From phosphate to refugees

My doctoral research at the University of Oxford drew on extensive ethnographic fieldwork in Geneva, Australia, Fiji, and the Republic of Nauru to examine the outsourcing of asylum processes to new localities. This research generated questions on the commodification of human mobility and the challenges of social movements, specifically how oppositional strategies converge in the construction of inequality and solidification of human economies. 

I currently have a book manuscript under edit with Cornell University Press on the consequential damages of phosphate and refugee processing in Nauru, with a focus on the relations between high-risk mineral and migrant offshore industries.

Books

forthcoming    From Phosphate to Refugees: The Offshore Refugee Boom in the Republic of Nauru. Book manuscript under edit with Cornell University Press.

Peer Reviewed Journal Articles

under review   A Cursed Resource: The Impact of the Refugee Boom in the Republic of Nauru. Humanity.

--- From Phosphate to Refugees: Values in Circulation in the Republic of Nauru’s Offshore Refugee Industry. American Ethnologist.

2018       Mineral turned Migrant Economies in the Republic of Nauru. Society & Space: Special Issue ‘Destitution Economies.’

 

Manufacturing Landscapes

The creation of special economic zones (SEZs) – in which refugees are provided with the right to work, while trade partners such as the European Union give trading concessions on manufactured products – has been globally championed as an innovative alternative to refugee camps, as well as to protracted refugee situations. This project uses ethnographic field methods and global production theory, to examine if SEZs represent progress towards realizing mobility rights for displaced persons, or another move towards capturing the market and labour power ideals. I organized and lead graduate field intensive courses in Jordan during the spring and summer breaks in 2018, in which I led two groups of students to examine the work of nongovernmental organisations focused on Syrian resettlement. Students designed a research project as a group and learned to conduct meaningful ethnographic research in sensitive contexts while obtaining an overview of the central debates in refugees and humanitarian politics. Both field courses were fully funded by the International Rescue Committee. I presented the research at an alternative solutions workshop on refugee protection in Toronto, devised for the Fall 2018 Global Compact on Refugees.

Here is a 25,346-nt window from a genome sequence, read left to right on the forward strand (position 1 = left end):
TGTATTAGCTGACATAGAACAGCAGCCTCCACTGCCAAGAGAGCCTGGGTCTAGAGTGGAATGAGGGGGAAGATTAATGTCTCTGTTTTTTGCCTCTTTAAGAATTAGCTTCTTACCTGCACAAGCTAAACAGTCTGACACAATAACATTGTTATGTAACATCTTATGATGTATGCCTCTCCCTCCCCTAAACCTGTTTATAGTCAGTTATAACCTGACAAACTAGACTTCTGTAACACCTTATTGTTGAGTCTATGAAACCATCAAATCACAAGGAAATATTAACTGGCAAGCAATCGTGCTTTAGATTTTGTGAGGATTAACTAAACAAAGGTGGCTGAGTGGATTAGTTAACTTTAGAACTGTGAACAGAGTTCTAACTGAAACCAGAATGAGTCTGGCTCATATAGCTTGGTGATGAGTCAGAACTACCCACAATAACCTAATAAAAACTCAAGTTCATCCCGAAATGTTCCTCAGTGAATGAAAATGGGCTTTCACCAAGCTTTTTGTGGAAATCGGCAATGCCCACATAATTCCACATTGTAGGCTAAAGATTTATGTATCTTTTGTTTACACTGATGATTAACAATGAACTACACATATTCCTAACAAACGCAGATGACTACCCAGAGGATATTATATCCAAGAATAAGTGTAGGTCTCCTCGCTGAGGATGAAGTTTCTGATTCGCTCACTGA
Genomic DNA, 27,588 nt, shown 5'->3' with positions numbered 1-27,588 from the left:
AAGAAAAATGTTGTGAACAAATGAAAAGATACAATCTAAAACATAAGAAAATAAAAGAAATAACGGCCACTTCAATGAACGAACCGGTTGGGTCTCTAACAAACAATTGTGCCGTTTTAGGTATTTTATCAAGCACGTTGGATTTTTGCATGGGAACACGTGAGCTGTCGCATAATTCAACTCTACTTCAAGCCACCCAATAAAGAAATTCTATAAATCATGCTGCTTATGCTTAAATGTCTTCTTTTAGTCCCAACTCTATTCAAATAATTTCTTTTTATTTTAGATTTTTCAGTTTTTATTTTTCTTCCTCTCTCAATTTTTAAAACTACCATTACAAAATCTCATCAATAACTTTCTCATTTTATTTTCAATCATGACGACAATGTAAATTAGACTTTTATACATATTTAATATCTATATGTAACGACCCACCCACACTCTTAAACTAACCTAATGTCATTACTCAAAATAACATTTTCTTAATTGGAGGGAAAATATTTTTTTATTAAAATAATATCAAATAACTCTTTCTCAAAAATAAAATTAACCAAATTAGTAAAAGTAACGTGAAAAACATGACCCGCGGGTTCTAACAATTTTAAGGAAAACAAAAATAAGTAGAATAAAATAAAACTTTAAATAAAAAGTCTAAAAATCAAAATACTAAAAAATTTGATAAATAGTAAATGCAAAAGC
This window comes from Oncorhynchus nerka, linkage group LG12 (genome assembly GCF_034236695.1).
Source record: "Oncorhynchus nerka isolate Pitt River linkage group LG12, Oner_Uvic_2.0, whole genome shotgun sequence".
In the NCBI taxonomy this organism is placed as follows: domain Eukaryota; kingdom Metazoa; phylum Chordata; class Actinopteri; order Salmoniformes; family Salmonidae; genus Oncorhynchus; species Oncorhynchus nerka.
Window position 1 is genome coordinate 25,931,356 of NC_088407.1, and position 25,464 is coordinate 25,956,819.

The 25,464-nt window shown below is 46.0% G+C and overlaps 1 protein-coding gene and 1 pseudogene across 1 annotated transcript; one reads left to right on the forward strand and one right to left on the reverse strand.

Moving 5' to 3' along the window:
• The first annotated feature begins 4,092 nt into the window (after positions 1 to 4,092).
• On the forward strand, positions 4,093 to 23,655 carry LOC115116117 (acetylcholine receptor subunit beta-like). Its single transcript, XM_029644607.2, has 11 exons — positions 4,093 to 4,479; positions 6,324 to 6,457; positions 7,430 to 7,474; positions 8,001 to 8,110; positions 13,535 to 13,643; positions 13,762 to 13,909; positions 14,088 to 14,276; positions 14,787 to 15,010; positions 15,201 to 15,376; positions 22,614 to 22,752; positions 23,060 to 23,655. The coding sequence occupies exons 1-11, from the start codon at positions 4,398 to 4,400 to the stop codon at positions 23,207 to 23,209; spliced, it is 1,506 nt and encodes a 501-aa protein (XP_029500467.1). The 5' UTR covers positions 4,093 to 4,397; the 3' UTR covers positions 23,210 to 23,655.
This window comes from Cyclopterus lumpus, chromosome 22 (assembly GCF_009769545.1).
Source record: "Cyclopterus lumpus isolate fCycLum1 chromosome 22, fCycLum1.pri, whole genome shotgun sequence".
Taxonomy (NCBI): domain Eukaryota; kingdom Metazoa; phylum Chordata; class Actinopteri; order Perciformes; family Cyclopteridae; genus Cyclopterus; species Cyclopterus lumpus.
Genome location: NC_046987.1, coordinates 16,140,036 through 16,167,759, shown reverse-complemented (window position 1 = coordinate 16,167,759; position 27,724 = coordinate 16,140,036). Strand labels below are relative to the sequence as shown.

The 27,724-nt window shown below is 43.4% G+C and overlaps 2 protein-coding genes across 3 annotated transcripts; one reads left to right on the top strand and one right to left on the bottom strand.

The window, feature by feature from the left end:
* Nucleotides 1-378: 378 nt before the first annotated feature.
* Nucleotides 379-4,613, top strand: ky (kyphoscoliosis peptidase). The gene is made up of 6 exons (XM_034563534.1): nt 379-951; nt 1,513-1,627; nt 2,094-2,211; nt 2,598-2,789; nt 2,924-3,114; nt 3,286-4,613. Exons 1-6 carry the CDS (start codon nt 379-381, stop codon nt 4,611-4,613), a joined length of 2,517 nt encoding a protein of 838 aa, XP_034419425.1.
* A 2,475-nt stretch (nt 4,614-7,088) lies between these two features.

Peer Reviewed Journal Articles

Morris, Julia. 2019 forthcoming. The Politics and Practices of the Jordan Refugee Compact. Refuge: Canada’s Journal on Refugees.

 

reforming immigration detention: humanitarian expertise, conflicted knowledge and the neoliberal governance of migration

In the drive to improve the expanding practice of immigration detention, state and non-state actors have begun to elicit and implement immigration detention reforms worldwide, developing an elaborate multilateral framework around improvement. This project focused on these policies and practices of migration governance, looking at the work of the human rights and development experts and agencies that respond to increased practices of state migration securitization. 

Peer Reviewed Journal Articles

Morris, Julia. 2017. Power, Capital and Immigration Detention Rights: Making Networked Markets in Global Detention Governance at UNHCR. Global Networks 17: 400–422. 

Book Chapters

--- 2016. In the Market of Morality: International Human Rights Standards and the Immigration Detention Improvement Complex. In Intimate Economies: Critical Perspectives on Immigration Detention. Hiemstra, N. and Conlon, D., eds. London: Routledge.

Climate change uncertainties in the republic of nauru

My future research project is a longitudinal study of climate change impacts in Nauru. Projections of sea level rise indicate that Nauru is experiencing dramatic ecological upheavals, while ocean acidification is affecting Nauru’s coral reefs, fisheries and marine resources. This next project engages with Marxian political economic theory that speaks to the lopsided ways in which one part of the globe is converted into a field of production for supplying (or mitigating) the other. Part of the project will be an examination of the ways in which Nauruans conceptualize climate change in a context where the country is imbricated in managing not becoming refugees.